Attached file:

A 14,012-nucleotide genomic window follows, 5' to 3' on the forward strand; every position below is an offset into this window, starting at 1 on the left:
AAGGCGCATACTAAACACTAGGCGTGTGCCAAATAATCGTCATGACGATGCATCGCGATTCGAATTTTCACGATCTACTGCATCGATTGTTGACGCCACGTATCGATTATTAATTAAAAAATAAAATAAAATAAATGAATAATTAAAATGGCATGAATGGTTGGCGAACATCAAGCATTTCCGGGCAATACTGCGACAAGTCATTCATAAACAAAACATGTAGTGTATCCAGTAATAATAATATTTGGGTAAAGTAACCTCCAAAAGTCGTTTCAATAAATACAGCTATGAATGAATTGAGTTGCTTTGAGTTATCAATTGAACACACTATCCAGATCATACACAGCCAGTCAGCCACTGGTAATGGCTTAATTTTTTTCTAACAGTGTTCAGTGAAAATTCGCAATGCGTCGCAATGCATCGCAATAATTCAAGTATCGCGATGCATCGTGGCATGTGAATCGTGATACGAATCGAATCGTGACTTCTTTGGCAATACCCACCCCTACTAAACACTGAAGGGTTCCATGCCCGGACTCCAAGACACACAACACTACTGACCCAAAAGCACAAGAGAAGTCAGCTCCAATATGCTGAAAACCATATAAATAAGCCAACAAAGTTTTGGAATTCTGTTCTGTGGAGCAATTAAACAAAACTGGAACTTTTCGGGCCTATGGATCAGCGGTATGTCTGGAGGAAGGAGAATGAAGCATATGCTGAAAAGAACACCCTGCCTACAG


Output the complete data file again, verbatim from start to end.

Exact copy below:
A 14,012-nucleotide genomic window follows, 5' to 3' on the forward strand; every position below is an offset into this window, starting at 1 on the left:
AAGGCGCATACTAAACACTAGGCGTGTGCCAAATAATCGTCATGACGATGCATCGCGATTCGAATTTTCACGATCTACTGCATCGATTGTTGACGCCACGTATCGATTATTAATTAAAAAATAAAATAAAATAAATGAATAATTAAAATGGCATGAATGGTTGGCGAACATCAAGCATTTCCGGGCAATACTGCGACAAGTCATTCATAAACAAAACATGTAGTGTATCCAGTAATAATAATATTTGGGTAAAGTAACCTCCAAAAGTCGTTTCAATAAATACAGCTATGAATGAATTGAGTTGCTTTGAGTTATCAATTGAACACACTATCCAGATCATACACAGCCAGTCAGCCACTGGTAATGGCTTAATTTTTTTCTAACAGTGTTCAGTGAAAATTCGCAATGCGTCGCAATGCATCGCAATAATTCAAGTATCGCGATGCATCGTGGCATGTGAATCGTGATACGAATCGAATCGTGACTTCTTTGGCAATACCCACCCCTACTAAACACTGAAGGGTTCCATGCCCGGACTCCAAGACACACAACACTACTGACCCAAAAGCACAAGAGAAGTCAGCTCCAATATGCTGAAAACCATATAAATAAGCCAACAAAGTTTTGGAATTCTGTTCTGTGGAGCAATTAAACAAAACTGGAACTTTTCGGGCCTATGGATCAGCGGTATGTCTGGAGGAAGGAGAATGAAGCATATGCTGAAAAGAACACCCTGCCTACAG